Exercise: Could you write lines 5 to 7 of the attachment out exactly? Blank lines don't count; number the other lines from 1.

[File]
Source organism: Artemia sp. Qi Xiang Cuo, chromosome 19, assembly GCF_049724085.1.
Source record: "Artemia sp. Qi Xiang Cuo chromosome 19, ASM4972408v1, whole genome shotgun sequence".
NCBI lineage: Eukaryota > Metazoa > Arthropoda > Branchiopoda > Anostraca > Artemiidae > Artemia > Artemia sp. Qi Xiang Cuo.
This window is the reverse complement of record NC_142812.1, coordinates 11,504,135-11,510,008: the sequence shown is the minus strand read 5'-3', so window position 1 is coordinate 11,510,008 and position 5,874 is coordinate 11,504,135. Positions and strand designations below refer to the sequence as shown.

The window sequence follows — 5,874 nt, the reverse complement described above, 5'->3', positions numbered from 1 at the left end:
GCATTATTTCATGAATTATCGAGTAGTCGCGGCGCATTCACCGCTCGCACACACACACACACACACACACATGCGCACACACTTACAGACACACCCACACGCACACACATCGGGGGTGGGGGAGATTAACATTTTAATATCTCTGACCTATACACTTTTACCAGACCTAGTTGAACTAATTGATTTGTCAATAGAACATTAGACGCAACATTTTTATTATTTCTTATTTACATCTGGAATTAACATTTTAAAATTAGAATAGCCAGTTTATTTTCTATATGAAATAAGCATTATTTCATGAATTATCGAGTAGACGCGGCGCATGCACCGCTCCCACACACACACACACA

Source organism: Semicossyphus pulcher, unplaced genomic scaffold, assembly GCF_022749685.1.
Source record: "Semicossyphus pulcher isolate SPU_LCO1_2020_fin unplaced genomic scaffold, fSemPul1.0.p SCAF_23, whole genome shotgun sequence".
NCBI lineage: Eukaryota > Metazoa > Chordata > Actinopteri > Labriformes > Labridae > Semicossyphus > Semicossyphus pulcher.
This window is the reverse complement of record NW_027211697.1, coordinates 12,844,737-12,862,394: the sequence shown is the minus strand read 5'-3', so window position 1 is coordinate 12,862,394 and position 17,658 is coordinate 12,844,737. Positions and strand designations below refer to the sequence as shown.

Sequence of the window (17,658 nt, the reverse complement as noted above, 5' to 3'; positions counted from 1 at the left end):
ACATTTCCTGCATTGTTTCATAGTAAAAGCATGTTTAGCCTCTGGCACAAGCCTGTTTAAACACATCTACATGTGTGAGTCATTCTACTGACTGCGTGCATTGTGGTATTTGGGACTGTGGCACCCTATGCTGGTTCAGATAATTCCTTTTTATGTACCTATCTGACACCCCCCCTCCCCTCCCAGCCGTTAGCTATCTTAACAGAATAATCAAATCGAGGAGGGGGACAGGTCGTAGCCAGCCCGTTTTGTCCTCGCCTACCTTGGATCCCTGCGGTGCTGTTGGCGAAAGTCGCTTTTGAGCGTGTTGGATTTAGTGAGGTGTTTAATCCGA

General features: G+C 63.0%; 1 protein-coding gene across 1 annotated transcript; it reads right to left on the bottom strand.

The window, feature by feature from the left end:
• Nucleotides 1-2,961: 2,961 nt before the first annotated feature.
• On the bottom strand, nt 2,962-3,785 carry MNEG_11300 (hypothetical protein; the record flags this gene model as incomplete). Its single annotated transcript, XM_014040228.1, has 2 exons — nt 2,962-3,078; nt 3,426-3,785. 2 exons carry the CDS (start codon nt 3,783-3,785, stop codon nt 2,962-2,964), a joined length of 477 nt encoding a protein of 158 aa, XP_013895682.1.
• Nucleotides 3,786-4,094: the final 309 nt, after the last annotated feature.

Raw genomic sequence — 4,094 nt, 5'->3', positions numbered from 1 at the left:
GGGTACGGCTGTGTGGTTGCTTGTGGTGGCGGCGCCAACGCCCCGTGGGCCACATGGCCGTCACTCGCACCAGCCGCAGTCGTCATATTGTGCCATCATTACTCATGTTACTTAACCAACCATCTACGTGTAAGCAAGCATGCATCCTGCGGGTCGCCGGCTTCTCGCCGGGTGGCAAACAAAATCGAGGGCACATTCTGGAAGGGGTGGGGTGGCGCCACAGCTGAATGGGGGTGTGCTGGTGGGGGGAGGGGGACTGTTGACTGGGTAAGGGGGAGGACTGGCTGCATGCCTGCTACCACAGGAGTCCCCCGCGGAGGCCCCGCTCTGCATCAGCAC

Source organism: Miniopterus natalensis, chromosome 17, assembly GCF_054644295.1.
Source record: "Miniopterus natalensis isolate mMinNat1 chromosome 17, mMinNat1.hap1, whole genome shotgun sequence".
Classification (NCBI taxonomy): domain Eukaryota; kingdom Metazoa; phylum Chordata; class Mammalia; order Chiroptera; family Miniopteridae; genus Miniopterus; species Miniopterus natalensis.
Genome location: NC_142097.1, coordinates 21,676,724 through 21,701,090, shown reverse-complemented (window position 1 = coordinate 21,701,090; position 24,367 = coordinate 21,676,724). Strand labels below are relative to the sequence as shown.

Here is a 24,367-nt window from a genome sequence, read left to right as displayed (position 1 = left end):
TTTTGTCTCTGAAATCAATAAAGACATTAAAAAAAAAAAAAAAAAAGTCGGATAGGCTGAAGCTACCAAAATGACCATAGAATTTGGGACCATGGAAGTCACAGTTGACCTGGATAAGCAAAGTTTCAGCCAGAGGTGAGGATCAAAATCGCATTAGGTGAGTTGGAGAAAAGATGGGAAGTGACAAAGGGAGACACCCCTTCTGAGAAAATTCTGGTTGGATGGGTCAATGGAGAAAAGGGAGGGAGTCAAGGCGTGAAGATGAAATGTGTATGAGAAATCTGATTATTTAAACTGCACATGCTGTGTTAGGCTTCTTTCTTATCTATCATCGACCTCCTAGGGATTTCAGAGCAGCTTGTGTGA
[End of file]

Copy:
The window sequence follows — 5,874 nt, the reverse complement described above, 5'->3', positions numbered from 1 at the left end:
GCATTATTTCATGAATTATCGAGTAGTCGCGGCGCATTCACCGCTCGCACACACACACACACACACACACATGCGCACACACTTACAGACACACCCACACGCACACACATCGGGGGTGGGGGAGATTAACATTTTAATATCTCTGACCTATACACTTTTACCAGACCTAGTTGAACTAATTGATTTGTCAATAGAACATTAGACGCAACATTTTTATTATTTCTTATTTACATCTGGAATTAACATTTTAAAATTAGAATAGCCAGTTTATTTTCTATATGAAATAAGCATTATTTCATGAATTATCGAGTAGACGCGGCGCATGCACCGCTCCCACACACACACACACA

Source organism: Semicossyphus pulcher, unplaced genomic scaffold, assembly GCF_022749685.1.